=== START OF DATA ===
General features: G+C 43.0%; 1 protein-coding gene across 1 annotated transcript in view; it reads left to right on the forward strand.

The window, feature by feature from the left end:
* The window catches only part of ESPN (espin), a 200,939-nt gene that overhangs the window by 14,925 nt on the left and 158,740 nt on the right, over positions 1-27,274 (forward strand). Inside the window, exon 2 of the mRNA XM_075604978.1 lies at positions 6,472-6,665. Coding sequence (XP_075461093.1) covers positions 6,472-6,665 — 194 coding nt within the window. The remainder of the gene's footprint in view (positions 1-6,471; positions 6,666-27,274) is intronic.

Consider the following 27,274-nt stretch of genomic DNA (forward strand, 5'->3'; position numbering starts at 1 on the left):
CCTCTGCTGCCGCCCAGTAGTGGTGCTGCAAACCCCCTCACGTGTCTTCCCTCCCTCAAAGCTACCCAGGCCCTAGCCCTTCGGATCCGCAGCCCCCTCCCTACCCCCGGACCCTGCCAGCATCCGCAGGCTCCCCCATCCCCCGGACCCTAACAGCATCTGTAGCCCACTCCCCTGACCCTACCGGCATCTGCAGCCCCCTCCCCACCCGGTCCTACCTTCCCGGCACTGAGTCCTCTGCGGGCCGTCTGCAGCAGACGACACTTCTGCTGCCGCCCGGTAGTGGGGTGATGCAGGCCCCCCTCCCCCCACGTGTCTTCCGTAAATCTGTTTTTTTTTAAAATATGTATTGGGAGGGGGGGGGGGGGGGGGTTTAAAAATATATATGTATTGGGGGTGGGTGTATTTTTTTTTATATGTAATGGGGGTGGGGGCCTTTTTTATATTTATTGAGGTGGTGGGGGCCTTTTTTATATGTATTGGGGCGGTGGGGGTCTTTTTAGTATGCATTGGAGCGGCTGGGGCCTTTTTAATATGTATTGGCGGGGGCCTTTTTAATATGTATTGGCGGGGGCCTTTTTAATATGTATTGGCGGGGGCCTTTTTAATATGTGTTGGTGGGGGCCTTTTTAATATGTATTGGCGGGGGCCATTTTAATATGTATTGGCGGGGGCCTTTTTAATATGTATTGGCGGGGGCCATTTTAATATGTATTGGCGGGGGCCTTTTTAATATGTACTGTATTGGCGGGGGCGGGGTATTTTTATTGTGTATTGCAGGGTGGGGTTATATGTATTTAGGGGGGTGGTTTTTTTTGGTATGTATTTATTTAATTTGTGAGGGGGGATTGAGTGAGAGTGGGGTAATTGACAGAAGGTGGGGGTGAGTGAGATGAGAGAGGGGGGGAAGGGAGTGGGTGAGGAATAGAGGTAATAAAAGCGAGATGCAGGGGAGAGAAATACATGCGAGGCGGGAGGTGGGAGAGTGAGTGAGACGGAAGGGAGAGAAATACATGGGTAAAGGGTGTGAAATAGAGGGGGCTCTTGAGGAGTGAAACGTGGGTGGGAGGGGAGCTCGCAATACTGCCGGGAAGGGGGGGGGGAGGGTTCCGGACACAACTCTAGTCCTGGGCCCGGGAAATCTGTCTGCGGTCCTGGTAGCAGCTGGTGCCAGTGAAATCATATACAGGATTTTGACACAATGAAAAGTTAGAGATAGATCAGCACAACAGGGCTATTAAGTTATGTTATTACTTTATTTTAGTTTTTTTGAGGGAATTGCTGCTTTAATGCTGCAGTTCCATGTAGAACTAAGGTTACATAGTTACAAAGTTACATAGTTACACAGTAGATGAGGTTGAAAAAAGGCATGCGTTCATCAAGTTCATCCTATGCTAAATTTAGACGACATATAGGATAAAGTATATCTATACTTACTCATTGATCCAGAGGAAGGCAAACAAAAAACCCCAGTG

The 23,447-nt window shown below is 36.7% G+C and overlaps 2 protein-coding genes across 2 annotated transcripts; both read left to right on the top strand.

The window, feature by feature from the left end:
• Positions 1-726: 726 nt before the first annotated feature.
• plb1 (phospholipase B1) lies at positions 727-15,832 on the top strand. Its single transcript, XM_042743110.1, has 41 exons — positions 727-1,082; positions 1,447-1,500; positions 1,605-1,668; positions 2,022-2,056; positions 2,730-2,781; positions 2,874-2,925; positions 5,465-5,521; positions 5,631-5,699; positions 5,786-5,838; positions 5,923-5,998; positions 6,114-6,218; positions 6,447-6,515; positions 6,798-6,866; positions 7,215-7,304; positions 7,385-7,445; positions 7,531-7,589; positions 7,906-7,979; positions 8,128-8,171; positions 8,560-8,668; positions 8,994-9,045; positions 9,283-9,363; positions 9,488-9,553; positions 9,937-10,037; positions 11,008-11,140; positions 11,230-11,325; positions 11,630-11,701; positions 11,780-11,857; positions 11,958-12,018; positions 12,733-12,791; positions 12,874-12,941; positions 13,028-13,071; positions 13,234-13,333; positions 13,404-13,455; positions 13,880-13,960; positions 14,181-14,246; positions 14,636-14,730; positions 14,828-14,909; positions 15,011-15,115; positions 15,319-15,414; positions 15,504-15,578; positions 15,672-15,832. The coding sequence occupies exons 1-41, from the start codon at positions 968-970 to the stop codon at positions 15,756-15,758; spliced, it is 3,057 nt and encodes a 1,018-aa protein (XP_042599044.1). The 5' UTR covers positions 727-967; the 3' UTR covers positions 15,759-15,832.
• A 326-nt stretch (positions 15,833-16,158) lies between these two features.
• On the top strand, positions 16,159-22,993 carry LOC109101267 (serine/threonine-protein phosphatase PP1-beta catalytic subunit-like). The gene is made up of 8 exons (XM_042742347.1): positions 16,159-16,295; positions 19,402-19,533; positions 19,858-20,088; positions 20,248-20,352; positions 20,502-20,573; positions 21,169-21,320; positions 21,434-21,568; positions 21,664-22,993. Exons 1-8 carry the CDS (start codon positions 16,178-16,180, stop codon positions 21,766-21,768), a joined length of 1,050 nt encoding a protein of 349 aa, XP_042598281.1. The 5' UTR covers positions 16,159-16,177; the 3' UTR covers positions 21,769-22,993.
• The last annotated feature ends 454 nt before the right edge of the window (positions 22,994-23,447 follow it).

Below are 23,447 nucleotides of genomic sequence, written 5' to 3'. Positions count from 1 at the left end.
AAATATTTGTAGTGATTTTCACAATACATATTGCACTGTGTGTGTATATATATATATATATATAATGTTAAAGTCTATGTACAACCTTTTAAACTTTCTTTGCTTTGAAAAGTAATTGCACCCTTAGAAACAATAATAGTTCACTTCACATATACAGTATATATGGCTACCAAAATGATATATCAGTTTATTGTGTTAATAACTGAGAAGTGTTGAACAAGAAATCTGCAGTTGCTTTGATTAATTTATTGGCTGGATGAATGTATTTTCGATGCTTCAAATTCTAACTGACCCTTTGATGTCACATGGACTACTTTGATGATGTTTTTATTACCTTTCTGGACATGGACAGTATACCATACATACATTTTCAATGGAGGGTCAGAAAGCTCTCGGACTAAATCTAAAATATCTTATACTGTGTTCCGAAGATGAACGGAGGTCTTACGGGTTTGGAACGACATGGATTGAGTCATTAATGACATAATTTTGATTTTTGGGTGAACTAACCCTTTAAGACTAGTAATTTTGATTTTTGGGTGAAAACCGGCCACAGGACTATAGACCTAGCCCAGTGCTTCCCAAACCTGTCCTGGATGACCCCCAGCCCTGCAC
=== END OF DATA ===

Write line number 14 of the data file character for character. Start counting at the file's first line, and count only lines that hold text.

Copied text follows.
AAATATTTGTAGTGATTTTCACAATACATATTGCACTGTGTGTGTATATATATATATATATATAATGTTAAAGTCTATGTACAACCTTTTAAACTTTCTTTGCTTTGAAAAGTAATTGCACCCTTAGAAACAATAATAGTTCACTTCACATATACAGTATATATGGCTACCAAAATGATATATCAGTTTATTGTGTTAATAACTGAGAAGTGTTGAACAAGAAATCTGCAGTTGCTTTGATTAATTTATTGGCTGGATGAATGTATTTTCGATGCTTCAAATTCTAACTGACCCTTTGATGTCACATGGACTACTTTGATGATGTTTTTATTACCTTTCTGGACATGGACAGTATACCATACATACATTTTCAATGGAGGGTCAGAAAGCTCTCGGACTAAATCTAAAATATCTTATACTGTGTTCCGAAGATGAACGGAGGTCTTACGGGTTTGGAACGACATGGATTGAGTCATTAATGACATAATTTTGATTTTTGGGTGAACTAACCCTTTAAGACTAGTAATTTTGATTTTTGGGTGAAAACCGGCCACAGGACTATAGACCTAGCCCAGTGCTTCCCAAACCTGTCCTGGATGACCCCCAGCCCTGCAC